So, the last thing I did last night before retiring for the evening was to take a peek at the closing stages of the Reds-Nationals game through that wonderful cyber-spyglass that is Game Day.
The Reds, playing at home, entered the ninth nursing the 1 - 0 lead they had carved out for Bronson Arroyo, and called upon their "closer" David Weathers to protect it.
Instead, Weathers gave up a leadoff single to Daryle "Heavy D" Ward, allowed his pinchrunner Damian Jackson to steal second, then watched as a ground out and a sac fly got Jackson home. Weathers thus blew a save for the second straight day, and, peering into my monitor at home, I thought, smiling, of course he did.
After Cordero squeaked through a scoreless bottom of the ninth, Todd Coffey relieved Weathers for the Redlegs. Coffey has been more or less amazing for the Reds out of the pen, and when he handled the Nationals on 13 pitches in the tenth, I thought to myself at home, grimacing, of course he did.
But Jerry Narron was forced to pinch-hit for Coffey in the bottom of the tenth, and it was Rick White--much less a mystery to National League hitters than Coffey--who came out for the eleventh. White proceeded to immediately give up a game-untying homer to Nick Johnson. I was already thinking that two games back of the Reds sounded a lot better than three, but when White subsequently gave up another two, putting the game seemingly out or reach, you know it: at home, I smiled, thinking: of course he did.
That Bigfoot-thing they have in the Nationals pen by the name of Jon Rauch didn't open the bottom of the 11th by pitching very well at all, but it wasn't until after Rauch had left that the shit really hit the fan for the Nationals. Lopez singled off Felix Rodriguez, scoring Olmedo, and then Encarnacion walked, setting up a matchup of Joey Eischen--who had a 10.45 ERA--versus Ken Griffey Jr., who had returned from the DL earlier in the day.
Being the middle of May, it wasn't quite a Kirk Gibson moment, but when that Game Day program flashed its K Griffey Jr homered to center, F Lopez and E Encarnacion scored on my glowing screen in the middle of my darkened room, all I could think was, of course he did. . . .
When I suggested yesterday at the end of the Game Thread that it might not be too long before Garner skips the middleman, and goes directly to Wheeler in the ninth, both littlevisigoth and StrosDux were more than a little skeptical about Wheeler as any kind of choice.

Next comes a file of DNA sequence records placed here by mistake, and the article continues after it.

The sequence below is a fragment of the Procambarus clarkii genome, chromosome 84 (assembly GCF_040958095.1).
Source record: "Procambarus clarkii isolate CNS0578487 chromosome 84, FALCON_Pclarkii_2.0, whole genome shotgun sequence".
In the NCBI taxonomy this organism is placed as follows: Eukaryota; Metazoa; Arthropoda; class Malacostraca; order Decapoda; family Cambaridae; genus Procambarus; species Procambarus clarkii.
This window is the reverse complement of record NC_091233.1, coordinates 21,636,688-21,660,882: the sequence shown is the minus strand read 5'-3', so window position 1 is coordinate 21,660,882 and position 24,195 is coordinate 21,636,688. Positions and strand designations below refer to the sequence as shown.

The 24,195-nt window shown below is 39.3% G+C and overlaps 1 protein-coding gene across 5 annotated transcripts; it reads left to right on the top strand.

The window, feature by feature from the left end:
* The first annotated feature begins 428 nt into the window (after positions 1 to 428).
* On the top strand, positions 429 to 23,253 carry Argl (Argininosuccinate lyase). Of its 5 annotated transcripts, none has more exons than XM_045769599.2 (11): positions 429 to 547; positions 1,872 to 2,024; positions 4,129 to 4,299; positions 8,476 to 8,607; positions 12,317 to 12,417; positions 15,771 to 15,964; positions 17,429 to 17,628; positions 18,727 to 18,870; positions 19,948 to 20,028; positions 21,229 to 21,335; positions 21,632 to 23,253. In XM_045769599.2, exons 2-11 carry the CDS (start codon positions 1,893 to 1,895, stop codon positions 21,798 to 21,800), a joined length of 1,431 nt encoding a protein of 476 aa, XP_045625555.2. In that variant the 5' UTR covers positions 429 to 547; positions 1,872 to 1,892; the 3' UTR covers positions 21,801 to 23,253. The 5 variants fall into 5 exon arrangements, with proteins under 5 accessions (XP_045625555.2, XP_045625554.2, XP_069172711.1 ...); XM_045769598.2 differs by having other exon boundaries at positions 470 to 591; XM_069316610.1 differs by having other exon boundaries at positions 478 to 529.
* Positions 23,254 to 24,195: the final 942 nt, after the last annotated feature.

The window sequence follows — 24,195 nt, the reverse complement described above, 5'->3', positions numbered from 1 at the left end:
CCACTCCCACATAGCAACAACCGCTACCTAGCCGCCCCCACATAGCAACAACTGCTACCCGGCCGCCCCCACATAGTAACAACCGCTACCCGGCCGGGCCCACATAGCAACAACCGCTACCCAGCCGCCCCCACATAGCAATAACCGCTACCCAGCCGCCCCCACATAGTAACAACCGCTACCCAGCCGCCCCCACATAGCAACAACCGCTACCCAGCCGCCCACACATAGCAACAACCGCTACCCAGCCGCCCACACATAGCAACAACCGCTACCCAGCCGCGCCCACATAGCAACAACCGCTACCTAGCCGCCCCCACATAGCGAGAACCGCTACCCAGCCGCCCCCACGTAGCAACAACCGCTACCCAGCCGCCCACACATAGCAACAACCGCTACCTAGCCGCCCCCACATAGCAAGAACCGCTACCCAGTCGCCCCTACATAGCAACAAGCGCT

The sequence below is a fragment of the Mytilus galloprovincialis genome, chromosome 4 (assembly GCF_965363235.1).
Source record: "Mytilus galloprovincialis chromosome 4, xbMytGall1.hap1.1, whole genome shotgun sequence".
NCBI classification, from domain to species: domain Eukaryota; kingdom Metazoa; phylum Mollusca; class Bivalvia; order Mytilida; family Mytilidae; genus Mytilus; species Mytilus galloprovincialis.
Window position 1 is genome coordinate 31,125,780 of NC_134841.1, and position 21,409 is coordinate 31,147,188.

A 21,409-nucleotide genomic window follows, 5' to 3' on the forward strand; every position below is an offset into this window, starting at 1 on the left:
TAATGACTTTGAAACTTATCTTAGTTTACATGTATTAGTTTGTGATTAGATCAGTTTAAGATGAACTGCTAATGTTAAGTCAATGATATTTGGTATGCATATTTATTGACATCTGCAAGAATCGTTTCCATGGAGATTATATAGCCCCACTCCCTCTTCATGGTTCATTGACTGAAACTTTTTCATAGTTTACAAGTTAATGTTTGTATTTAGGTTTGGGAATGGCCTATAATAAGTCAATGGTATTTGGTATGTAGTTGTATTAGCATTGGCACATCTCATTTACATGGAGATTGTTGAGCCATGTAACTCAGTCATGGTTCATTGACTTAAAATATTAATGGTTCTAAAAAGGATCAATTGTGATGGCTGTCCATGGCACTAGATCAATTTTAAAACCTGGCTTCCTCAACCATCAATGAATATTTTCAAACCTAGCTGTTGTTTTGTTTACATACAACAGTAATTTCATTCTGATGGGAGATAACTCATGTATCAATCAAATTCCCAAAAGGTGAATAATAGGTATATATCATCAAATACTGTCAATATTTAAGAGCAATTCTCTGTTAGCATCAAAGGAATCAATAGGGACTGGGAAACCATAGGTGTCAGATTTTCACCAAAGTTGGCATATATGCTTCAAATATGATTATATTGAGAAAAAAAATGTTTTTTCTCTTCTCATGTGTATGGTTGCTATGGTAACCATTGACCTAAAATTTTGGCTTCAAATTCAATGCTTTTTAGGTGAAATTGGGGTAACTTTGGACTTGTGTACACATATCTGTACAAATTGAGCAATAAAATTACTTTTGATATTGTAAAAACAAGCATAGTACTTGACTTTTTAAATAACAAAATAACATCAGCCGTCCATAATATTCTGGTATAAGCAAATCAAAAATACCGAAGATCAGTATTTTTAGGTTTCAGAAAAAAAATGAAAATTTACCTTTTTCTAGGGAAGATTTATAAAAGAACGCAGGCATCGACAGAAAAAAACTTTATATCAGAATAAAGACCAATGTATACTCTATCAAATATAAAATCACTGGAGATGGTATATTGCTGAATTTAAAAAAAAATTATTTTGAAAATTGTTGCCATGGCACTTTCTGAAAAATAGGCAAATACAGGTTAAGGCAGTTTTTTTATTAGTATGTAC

Going beyond the obvious fact that if everybody agreed with everyone else, there'd be no reason for the 'comment' or 'reply' buttons onsite, I might like to reply. That Wheeler has been Lidge's understudy since about this time last year I think would be pretty apparent to anyone who has followed the team. Wheels picked up three saves when Lidge had the biceps thing last year, and Garner has never shown any lack of confidence in using Dan in high-leverage situations.
So, given the history, if Lidge does in fact need to be replaced temporarily, Wheels would appear to have earned the opportunity. And I don't think StrosDux or littlevisigoth would argue with that part of it, either.
What I'm guessing they had the issue with is Wheeler's ERA, and his WHIP, right now, and the very idea that maybe Lidge should be replaced.Well, Wheeler's ERA right now is 5.40 and his WHIP is 1.60, and regardless of the fact that Lidge's numbers are worse, that seems an effective rebuttal. But while Wheeler has gotten hit around--bases loaded walk the other day aside--he has not walked many men.
Put quite simply, I can live with my closer getting hit. What I can't live with is my closer walking the bases loaded.
Wheeler's mechanics are much simpler than either of his two late inning bullpen mates; adjustments are easier to make for him, and his slumps are shorter. If I wonder at where Lidge is going, I have no doubt where Wheeler is headed.
And as far as the efficacy of making a change at all, I can note that a) Ortiz believes that Garner qualified his previously unreserved confidence in Lidge during Scrap Iron's remarks yesterday, and b) if you buy my idea that Lidge's biggest hurdle is his need to throw the nasty slider for strikes--and maybe even if you don't--you will understand that Lidge has to actually reinvent himself as a pitcher. If it were me, I'd make sure that the space I gave him to conduct that reinvention gave him a little room for error.
Lidge in the seventh, Qualls in the eighth and Wheeler as closer makes a lot of sense if it becomes necessary, at least until Lidge can complete the adjustments he needs to make.